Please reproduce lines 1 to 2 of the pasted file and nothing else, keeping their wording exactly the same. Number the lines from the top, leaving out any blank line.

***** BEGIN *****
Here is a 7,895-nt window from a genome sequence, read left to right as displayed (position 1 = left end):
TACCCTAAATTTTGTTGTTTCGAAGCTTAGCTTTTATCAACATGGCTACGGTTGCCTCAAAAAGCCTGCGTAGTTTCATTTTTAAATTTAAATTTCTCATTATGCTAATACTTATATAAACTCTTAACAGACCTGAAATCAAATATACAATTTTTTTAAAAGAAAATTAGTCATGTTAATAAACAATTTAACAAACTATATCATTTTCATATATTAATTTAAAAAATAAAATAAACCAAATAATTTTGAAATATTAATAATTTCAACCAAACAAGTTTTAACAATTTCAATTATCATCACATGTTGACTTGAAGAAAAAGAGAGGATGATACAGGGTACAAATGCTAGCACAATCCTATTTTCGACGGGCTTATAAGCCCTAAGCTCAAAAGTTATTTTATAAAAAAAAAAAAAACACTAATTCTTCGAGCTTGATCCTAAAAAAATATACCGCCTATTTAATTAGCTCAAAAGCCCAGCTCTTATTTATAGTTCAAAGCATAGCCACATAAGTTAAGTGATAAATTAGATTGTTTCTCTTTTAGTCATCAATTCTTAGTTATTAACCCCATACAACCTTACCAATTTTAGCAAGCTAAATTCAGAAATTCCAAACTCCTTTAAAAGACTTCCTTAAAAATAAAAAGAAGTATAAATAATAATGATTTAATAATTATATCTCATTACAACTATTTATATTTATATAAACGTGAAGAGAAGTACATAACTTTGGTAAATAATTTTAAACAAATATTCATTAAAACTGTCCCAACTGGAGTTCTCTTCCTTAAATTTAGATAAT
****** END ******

Here is a 7,895-nt window from a genome sequence, read left to right as displayed (position 1 = left end):
TACCCTAAATTTTGTTGTTTCGAAGCTTAGCTTTTATCAACATGGCTACGGTTGCCTCAAAAAGCCTGCGTAGTTTCATTTTTAAATTTAAATTTCTCATTATGCTAATACTTATATAAACTCTTAACAGACCTGAAATCAAATATACAATTTTTTTAAAAGAAAATTAGTCATGTTAATAAACAATTTAACAAACTATATCATTTTCATATATTAATTTAAAAAATAAAATAAACCAAATAATTTTGAAATATTAATAATTTCAACCAAACAAGTTTTAACAATTTCAATTATCATCACATGTTGACTTGAAGAAAAAGAGAGGATGATACAGGGTACAAATGCTAGCACAATCCTATTTTCGACGGGCTTATAAGCCCTAAGCTCAAAAGTTATTTTATAAAAAAAAAAAAAACACTAATTCTTCGAGCTTGATCCTAAAAAAATATACCGCCTATTTAATTAGCTCAAAAGCCCAGCTCTTATTTATAGTTCAAAGCATAGCCACATAAGTTAAGTGATAAATTAGATTGTTTCTCTTTTAGTCATCAATTCTTAGTTATTAACCCCATACAACCTTACCAATTTTAGCAAGCTAAATTCAGAAATTCCAAACTCCTTTAAAAGACTTCCTTAAAAATAAAAAGAAGTATAAATAATAATGATTTAATAATTATATCTCATTACAACTATTTATATTTATATAAACGTGAAGAGAAGTACATAACTTTGGTAAATAATTTTAAACAAATATTCATTAAAACTGTCCCAACTGGAGTTCTCTTCCTTAAATTTAGATAAT